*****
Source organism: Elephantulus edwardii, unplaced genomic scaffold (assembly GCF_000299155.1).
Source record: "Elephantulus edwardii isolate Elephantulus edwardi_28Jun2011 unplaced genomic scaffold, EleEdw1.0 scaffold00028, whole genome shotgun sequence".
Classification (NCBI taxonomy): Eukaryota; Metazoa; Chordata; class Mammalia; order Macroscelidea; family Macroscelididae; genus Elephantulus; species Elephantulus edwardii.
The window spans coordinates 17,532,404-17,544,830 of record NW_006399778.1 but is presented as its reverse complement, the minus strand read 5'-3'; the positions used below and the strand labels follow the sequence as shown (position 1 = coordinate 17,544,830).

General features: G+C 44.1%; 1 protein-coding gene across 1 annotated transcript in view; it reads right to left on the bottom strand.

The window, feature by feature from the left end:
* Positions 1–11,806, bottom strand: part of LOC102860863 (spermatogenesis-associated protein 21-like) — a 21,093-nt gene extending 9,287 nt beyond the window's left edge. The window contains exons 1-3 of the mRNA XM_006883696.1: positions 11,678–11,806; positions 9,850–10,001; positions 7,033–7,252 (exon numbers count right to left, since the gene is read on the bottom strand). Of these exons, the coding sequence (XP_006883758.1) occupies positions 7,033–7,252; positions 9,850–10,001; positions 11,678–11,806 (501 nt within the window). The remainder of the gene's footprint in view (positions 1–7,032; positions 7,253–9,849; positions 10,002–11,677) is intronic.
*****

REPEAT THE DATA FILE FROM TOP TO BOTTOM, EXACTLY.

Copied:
Source organism: Elephantulus edwardii, unplaced genomic scaffold (assembly GCF_000299155.1).
Source record: "Elephantulus edwardii isolate Elephantulus edwardi_28Jun2011 unplaced genomic scaffold, EleEdw1.0 scaffold00028, whole genome shotgun sequence".
Classification (NCBI taxonomy): Eukaryota; Metazoa; Chordata; class Mammalia; order Macroscelidea; family Macroscelididae; genus Elephantulus; species Elephantulus edwardii.
The window spans coordinates 17,532,404-17,544,830 of record NW_006399778.1 but is presented as its reverse complement, the minus strand read 5'-3'; the positions used below and the strand labels follow the sequence as shown (position 1 = coordinate 17,544,830).

General features: G+C 44.1%; 1 protein-coding gene across 1 annotated transcript in view; it reads right to left on the bottom strand.

The window, feature by feature from the left end:
* Positions 1–11,806, bottom strand: part of LOC102860863 (spermatogenesis-associated protein 21-like) — a 21,093-nt gene extending 9,287 nt beyond the window's left edge. The window contains exons 1-3 of the mRNA XM_006883696.1: positions 11,678–11,806; positions 9,850–10,001; positions 7,033–7,252 (exon numbers count right to left, since the gene is read on the bottom strand). Of these exons, the coding sequence (XP_006883758.1) occupies positions 7,033–7,252; positions 9,850–10,001; positions 11,678–11,806 (501 nt within the window). The remainder of the gene's footprint in view (positions 1–7,032; positions 7,253–9,849; positions 10,002–11,677) is intronic.